Each year, nursing home care is a necessary step for tens of thousands of Texans. Yet, for many people, the cost of nursing facilities can be out of reach. According to Genworth Financial, Inc., the average monthly cost for nursing home care in Texas is $4,798 for people who live with a roommate, and $6,540 for people who live in private rooms.
You don't want to be a burden on your kids, nor do you want to have choices for care facilities limited because of expense. Therefore, it's critical to plan ahead for possible nursing home admittance.
How to Pay for Nursing Home Care in Texas
Understanding the many options for payment helps demystify the process. An experienced Texas elder law attorney will provide information on all the potential funding sources and the impact on your wealth and your family. For example, you may pay for nursing home care with:
- Your own private funds. You always have the right to pay for nursing home care with money from your bank accounts, investment accounts, or with other assets. However, few people want to pay thousands of dollars a month to a nursing home instead of to their children, other loved ones, or even favorite charities.
- Long term care insurance. While health insurance plans typically don't include nursing home care coverage, long term care insurance policies provide insurance coverage for nursing home stays. There are pros and cons to long term care insurance. For example, it can be expensive. It's important to read the fine print and consider all other payment options before purchasing a long term care insurance policy.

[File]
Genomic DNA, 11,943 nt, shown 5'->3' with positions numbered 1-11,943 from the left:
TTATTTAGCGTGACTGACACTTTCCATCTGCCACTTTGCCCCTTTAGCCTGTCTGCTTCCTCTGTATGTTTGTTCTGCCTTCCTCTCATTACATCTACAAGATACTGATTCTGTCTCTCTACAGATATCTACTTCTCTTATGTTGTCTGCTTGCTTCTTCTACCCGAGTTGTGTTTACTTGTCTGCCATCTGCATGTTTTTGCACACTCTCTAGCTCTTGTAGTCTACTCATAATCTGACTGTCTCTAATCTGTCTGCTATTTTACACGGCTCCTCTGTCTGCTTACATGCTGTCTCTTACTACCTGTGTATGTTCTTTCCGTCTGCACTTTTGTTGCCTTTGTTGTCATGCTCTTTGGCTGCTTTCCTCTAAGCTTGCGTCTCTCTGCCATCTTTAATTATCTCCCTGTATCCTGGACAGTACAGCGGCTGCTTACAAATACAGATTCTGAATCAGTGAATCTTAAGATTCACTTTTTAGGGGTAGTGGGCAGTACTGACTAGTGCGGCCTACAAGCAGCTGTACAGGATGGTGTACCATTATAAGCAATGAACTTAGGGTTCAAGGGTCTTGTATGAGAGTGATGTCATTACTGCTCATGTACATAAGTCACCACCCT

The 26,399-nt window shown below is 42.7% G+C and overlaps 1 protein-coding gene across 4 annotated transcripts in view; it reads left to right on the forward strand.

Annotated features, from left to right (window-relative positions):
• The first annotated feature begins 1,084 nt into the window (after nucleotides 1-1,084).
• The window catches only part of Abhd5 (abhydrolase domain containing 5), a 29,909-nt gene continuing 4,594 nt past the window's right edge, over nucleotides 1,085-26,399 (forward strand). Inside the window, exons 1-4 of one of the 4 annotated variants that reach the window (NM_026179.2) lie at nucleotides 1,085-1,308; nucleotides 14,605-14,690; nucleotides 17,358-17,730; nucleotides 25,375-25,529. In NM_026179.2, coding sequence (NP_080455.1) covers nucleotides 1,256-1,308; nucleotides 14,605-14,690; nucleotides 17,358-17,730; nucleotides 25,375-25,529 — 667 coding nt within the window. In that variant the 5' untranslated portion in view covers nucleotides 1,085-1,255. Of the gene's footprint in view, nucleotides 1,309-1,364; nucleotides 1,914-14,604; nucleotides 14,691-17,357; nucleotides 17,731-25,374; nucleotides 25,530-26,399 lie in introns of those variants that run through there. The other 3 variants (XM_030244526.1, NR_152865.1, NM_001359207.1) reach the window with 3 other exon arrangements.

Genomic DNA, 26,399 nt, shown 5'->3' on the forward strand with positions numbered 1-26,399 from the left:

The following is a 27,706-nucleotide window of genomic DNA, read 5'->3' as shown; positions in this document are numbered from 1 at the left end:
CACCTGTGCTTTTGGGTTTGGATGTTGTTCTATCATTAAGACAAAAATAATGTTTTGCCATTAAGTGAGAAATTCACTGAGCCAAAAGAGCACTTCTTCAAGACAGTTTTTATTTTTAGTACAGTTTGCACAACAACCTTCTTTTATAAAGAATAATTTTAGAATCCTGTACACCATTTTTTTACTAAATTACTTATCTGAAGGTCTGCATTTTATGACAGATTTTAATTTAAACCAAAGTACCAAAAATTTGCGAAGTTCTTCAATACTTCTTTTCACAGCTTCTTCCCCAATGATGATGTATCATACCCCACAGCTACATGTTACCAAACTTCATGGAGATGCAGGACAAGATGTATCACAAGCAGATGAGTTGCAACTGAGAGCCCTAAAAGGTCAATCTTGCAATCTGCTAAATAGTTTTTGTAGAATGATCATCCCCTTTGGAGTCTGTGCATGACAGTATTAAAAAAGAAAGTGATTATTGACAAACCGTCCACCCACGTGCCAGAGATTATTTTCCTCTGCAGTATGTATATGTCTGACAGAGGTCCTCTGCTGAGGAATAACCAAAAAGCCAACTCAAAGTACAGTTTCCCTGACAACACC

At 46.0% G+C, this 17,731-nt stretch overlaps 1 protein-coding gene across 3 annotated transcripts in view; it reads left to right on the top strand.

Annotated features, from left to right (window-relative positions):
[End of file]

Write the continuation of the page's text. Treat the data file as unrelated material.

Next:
- Medicare. Medicare may pay for some of the medical treatment you receive in a nursing home, but it typically doesn’t cover room and board.
- Medicaid. Medicaid may be an option if you have low income and limited assets at the time you first enter a Texas nursing home. Regulations in 2018 indicated an unmarried person in need of care could only have assets of $2,000 or less, and a monthly income of $2,250 or less. If married, a spouse may keep a substantial amount of your assets and monthly income. However, if single, you must typically use your assets and income to pay for nursing home care until you're eligible for Medicaid. You may not give away your assets or sell them for less than fair market value in the years prior to needing nursing home care. This includes gifting assets to your children, although there are limited exceptions.
If you're concerned about the potential impact of these choices on your family, then it's especially important to plan ahead. An experienced estate planning lawyer can provide you with education and insight well before you need nursing home care.
Create a Plan for Future Nursing Home Care
There are ways to plan for future nursing home care without using all of your assets. For example, you could create an irrevocable trust for your home or other assets. This transfers ownership of any assets you put into it but allows you to remain the trust beneficiary. Thus, if an irrevocable trust protects your house, someone else may own your home, but you may continue to live there according to the terms set out in the trust documents. The value of your house, and any other trust assets, won't be considered as countable assets in your ability to pay for nursing home care.
You have a lot at stake, and you want to make the right decisions for yourself and your family. Contact the Miller Law Office today to schedule an initial consultation so you have the information to protect yourself and your loved ones from the high costs of future nursing home care.